Although less than 50 miles from the equator, Limuru temperatures, tempered by the altitude, seldom go above 29 degrees each day but at night that high altitude means they can drop to below freezing. Most mornings, in the cold, grey light of early dawn, there was white frost on the grass, which crackled and slid between my toes as I went, bare chested and bare footed, to “help” in the milking sheds. My small hands learned to milk a cow and I copied the farm labourers’ habit of diverting a stream of milk from a teat straight into their mouths if they felt thirsty. I also learned from them how to eat with one’s hands by moulding a piece of “ugali” (cooked maize meal) into a ball, making a hollow in it with one’s thumb and then dipping it into a gravy of “mboga” and “nyama” (green veg and meat).

My half sister is younger by four years, so at five I was usually alone or with my “ayah”, as my big sister was already away at school. For most of the day I would wander around the farm minimally dressed, if at all, enjoying nature in an idyllic setting of green grass, trees, and tropical sunshine. I investigated everything. Unfortunately, I also damaged my eyesight.

Early years 3

Ever curious, I wanted to see the sun properly and lay on a grassy slope looking up at it - forcing my tear streamed eyes to stay open, until I could see what appeared to be a swirling blue ball. The damage was permanent. From that day on anything in the very centre of my vision, in either eye, has been partially obscured by a circular whitish haze and I have to glance slightly away from something in order to see it more clearly.

Growing up on an isolated farm meant that, athough I knew a certain amount of English, my language of choice was Swahili. It wasn’t until I discovered the joys of reading that English gained importance. Eventually, like most “Kenya Cowboys”, I was truly bilingual, able to switch from one tongue to the other in mid-sentence without even realising which I was using.

In 1947, when I was six years old, I was enrolled in Miss Dors’ weekly boarding school, called “Woodlands”, 40 minutes drive away on the outskirts of Nairobi. I think it was in the Lower Kabete area. Every week, after a long drive on rough dirt roads, I would be dropped off on a Monday morning, and collected on Friday afternoon. On the roll were around a dozen girls and initially three boys, but one of them soon left, and in self defence the other boy and I soon bonded. His name was Jonathon and together we suffered - mainly diarrhoea. Whether it was due to poor hygiene standards or unusual foods I know not, but “Johna” and I suffered terribly. Our suffering was compounded by having to go to the loo at night, which meant passing Miss Dors open bedroom door.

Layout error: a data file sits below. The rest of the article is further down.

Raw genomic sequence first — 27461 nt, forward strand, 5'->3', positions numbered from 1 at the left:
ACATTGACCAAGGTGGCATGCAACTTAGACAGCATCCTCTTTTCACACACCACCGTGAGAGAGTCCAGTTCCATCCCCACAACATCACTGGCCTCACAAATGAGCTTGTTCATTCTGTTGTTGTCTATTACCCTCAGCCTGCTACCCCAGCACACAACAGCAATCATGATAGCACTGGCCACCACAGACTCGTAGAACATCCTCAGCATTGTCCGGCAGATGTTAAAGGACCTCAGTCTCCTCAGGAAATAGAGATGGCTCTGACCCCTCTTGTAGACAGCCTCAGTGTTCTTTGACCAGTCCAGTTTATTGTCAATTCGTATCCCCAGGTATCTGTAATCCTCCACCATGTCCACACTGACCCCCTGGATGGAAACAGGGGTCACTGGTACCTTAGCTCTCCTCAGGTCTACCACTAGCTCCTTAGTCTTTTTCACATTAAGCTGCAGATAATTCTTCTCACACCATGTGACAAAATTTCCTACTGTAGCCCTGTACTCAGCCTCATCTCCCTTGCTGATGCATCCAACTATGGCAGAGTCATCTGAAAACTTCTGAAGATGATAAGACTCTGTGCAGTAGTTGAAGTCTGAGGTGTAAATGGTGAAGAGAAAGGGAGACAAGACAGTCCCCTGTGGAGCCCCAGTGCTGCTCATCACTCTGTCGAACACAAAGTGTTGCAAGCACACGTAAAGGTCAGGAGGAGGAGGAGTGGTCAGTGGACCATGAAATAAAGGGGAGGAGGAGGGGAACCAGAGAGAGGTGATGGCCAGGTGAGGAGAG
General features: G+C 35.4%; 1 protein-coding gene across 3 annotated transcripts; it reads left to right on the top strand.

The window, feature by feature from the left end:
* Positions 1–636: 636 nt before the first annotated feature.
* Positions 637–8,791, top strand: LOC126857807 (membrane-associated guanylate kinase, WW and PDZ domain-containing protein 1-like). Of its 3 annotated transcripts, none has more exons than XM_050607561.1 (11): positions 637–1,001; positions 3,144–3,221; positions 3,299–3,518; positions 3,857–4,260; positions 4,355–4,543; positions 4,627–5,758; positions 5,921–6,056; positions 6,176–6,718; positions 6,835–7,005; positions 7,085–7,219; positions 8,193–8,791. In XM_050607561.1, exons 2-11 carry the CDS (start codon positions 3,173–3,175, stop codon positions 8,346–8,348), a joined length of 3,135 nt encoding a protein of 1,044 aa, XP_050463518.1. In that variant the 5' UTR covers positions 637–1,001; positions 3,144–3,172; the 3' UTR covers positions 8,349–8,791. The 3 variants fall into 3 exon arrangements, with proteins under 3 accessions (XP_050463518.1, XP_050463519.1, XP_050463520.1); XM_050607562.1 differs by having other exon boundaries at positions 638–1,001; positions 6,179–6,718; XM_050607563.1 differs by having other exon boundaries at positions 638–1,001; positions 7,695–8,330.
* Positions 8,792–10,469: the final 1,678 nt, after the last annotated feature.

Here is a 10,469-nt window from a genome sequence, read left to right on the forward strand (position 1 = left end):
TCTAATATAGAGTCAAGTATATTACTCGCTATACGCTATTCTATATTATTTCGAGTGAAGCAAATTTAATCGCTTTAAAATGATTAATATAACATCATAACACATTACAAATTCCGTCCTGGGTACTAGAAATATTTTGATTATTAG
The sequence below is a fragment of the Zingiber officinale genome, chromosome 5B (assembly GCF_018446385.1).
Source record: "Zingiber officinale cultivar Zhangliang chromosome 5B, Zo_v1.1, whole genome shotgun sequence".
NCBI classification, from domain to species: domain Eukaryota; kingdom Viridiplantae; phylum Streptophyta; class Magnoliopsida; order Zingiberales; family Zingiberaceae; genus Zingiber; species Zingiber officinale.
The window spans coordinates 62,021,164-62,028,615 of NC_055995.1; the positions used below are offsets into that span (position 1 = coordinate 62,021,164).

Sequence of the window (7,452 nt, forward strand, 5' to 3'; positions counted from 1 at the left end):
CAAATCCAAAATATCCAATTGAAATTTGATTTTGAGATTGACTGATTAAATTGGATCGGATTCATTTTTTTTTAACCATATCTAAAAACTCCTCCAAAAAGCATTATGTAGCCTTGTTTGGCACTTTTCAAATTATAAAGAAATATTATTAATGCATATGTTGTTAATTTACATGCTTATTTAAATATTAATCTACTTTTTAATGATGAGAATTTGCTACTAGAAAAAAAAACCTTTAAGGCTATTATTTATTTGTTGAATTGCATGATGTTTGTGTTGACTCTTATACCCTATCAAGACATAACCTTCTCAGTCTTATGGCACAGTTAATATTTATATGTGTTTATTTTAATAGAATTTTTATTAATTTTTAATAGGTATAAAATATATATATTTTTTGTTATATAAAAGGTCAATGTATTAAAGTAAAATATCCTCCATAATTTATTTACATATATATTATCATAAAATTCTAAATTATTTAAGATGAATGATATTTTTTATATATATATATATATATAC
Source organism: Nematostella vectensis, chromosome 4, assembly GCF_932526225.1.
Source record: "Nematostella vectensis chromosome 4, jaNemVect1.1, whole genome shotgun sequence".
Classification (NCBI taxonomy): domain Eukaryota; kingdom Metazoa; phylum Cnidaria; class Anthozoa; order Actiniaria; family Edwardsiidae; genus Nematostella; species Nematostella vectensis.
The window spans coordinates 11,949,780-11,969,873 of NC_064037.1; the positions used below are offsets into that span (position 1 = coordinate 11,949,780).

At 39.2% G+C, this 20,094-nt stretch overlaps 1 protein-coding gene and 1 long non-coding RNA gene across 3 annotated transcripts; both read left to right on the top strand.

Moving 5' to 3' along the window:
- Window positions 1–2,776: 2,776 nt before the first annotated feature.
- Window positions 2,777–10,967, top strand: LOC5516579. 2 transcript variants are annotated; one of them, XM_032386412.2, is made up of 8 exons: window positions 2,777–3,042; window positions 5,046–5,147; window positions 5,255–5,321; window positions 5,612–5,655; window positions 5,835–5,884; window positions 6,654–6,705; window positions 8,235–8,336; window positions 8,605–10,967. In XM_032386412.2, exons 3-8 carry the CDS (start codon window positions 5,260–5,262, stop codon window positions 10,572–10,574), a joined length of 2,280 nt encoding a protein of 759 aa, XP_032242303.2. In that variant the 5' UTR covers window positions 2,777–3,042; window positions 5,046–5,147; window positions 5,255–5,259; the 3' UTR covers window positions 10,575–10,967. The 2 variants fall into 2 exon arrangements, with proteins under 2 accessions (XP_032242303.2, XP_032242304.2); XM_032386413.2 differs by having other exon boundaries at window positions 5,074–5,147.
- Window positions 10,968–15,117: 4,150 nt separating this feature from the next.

“Who’s there?” She would call out.

“Me” Johnna, or I, would reply.

“Who’s me?” Came the peremptory demand. We would state our name with trepidation, whereupon Miss Dors would chastise us - convinced that we were up to no good and using our trip to the loo as an excuse to be out of bed, especially if it were our second trip that night. Miss Dors did not like little boys, and in return neither Johna nor I liked her. However, the poor girls also suffered, and many mornings one would see soiled bed sheets drying on the line, yet Miss Dors, who was of an age when most women would be well into their Mrs era, seemed blithely convinced that there was no problem.

There was only one classroom and, I think, only one class. What I do remember, because it left an indelible mark on me, was an incident right at the start of my schooling when Miss Dors asked if anyone knew their two times table. A girl stood up and chanted some mumbo-jumbo, followed each time by a sequence I recognised; it went two ... four ... six ... eight and so on. Then Miss Dors asked if anyone knew their three times table and I excitedly raised my hand.

“Yes?”

“Three .. six ... nine ... twelve ...” I rattled off before being interrupted.

Early years 4

“Wrong! You’re showing off. You’re stupid. Go and stand in the corner with the dunce’s cap on. Face the wall!” I was shattered. I heard a girl stand up and recite some mumbo-jumbo, always finishing with the next number in the same sequence I had just given. My sense of justice had been offended. Eventually, Miss Dors told the class that the first pupil who could correctly recite all their times tables up to twelve would get a special prize. In hatred, I analysed the mumbo-jumbo and worked out that it was a patter involving how far someone had gone along the number sequence and the number it concerned. “One two is two, two twos are four, three twos are six, etc.” Now I knew how it went, but why hadn’t I been lovingly told, in the way my stepfather did, that I needed to recite the mumbo-jumbo before mentally working out the next number in the sequence? My brother, Glyn, tells me that Bill, his real father, taught him to understand numbers the same way. Although educated entirely in England, Glyn too never paid much attention to the “mumbo jumbo”! However, we’re both pretty good at mental arithmetic.